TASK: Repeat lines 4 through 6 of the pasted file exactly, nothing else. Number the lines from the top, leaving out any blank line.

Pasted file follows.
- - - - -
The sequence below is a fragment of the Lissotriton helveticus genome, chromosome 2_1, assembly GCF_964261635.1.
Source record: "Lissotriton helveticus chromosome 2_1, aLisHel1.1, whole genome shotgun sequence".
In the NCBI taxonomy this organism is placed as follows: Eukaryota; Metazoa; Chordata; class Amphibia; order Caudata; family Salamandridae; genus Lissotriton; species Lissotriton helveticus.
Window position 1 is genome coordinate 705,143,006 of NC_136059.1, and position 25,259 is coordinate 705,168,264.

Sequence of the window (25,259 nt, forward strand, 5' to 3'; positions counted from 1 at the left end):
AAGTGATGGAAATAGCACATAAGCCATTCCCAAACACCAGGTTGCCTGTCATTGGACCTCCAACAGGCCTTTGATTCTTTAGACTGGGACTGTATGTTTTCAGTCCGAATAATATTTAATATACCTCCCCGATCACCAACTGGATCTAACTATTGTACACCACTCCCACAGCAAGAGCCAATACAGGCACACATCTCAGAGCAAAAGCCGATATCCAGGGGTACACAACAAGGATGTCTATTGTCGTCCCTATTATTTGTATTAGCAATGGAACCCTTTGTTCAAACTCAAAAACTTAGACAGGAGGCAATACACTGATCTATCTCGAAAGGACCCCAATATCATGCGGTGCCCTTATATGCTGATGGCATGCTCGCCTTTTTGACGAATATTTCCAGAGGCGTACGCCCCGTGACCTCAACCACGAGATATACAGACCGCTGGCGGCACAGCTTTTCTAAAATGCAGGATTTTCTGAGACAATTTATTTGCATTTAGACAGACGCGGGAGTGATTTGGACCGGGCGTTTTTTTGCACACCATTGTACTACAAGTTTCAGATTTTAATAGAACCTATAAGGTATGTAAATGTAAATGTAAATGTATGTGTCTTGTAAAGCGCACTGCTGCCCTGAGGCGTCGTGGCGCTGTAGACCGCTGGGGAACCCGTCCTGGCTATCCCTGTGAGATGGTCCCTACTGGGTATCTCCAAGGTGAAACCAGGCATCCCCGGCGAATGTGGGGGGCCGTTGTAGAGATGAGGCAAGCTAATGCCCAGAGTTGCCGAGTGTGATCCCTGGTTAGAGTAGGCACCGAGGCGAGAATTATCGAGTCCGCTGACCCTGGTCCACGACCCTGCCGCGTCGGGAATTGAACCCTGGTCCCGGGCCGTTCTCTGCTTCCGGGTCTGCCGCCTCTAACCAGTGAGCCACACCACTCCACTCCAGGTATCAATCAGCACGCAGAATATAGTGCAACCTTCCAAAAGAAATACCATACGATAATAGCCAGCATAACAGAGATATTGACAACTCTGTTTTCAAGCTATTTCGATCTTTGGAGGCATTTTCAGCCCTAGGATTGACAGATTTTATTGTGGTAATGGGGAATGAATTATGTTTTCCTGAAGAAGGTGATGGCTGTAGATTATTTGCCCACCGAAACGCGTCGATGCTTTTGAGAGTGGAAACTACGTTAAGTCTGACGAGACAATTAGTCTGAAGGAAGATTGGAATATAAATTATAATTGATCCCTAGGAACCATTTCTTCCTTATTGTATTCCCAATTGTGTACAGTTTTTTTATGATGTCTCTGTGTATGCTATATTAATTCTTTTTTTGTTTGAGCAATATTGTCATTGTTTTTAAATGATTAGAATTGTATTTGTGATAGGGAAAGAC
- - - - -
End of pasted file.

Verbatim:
Window position 1 is genome coordinate 705,143,006 of NC_136059.1, and position 25,259 is coordinate 705,168,264.

Sequence of the window (25,259 nt, forward strand, 5' to 3'; positions counted from 1 at the left end):
AAGTGATGGAAATAGCACATAAGCCATTCCCAAACACCAGGTTGCCTGTCATTGGACCTCCAACAGGCCTTTGATTCTTTAGACTGGGACTGTATGTTTTCAGTCCGAATAATATTTAATATACCTCCCCGATCACCAACTGGATCTAACTATTGTACACCACTCCCACAGCAAGAGCCAATACAGGCACACATCTCAGAGCAAAAGCCGATATCCAGGGGTACACAACAAGGATGTCTATTGTCGTCCCTATTATTTGTATTAGCAATGGAACCCTTTGTTCAAACTCAAAAACTTAGACAGGAGGCAATACACTGATCTATCTCGAAAGGACCCCAATATCATGCGGTGCCCTTATATGCTGATGGCATGCTCGCCTTTTTGACGAATATTTCCAGAGGCGTACGCCCCGTGACCTCAACCACGAGATATACAGACCGCTGGCGGCACAGCTTTTCTAAAATGCAGGATTTTCTGAGACAATTTATTTGCATTTAGACAGACGCGGGAGTGATTTGGACCGGGCGTTTTTTTGCACACCATTGTACTACAAGTTTCAGATTTTAATAGAACCTATAAGGTATGTAAATGTAAATGTAAATGTATGTGTCTTGTAAAGCGCACTGCTGCCCTGAGGCGTCGTGGCGCTGTAGACCGCTGGGGAACCCGTCCTGGCTATCCCTGTGAGATGGTCCCTACTGGGTATCTCCAAGGTGAAACCAGGCATCCCCGGCGAATGTGGGGGGCCGTTGTAGAGATGAGGCAAGCTAATGCCCAGAGTTGCCGAGTGTGATCCCTGGTTAGAGTAGGCACCGAGGCGAGAATTATCGAGTCCGCTGACCCTGGTCCACGACCCTGCCGCGTCGGGAATTGAACCCTGGTCCCGGGCCGTTCTCTGCTTCCGGGTCTGCCGCCTCTAACCAGTGAGCCACACCACTCCACTCCAGGTATCAATCAGCACGCAGAATATAGTGCAACCTTCCAAAAGAAATACCATACGATAATAGCCAGCATAACAGAGATATTGACAACTCTGTTTTCAAGCTATTTCGATCTTTGGAGGCATTTTCAGCCCTAGGATTGACAGATTTTATTGTGGTAATGGGGAATGAATTATGTTTTCCTGAAGAAGGTGATGGCTGTAGATTATTTGCCCACCGAAACGCGTCGATGCTTTTGAGAGTGGAAACTACGTTAAGTCTGACGAGACAATTAGTCTGAAGGAAGATTGGAATATAAATTATAATTGATCCCTAGGAACCATTTCTTCCTTATTGTATTCCCAATTGTGTACAGTTTTTTTATGATGTCTCTGTGTATGCTATATTAATTCTTTTTTTGTTTGAGCAATATTGTCATTGTTTTTAAATGATTAGAATTGTATTTGTGATAGGGAAAGAC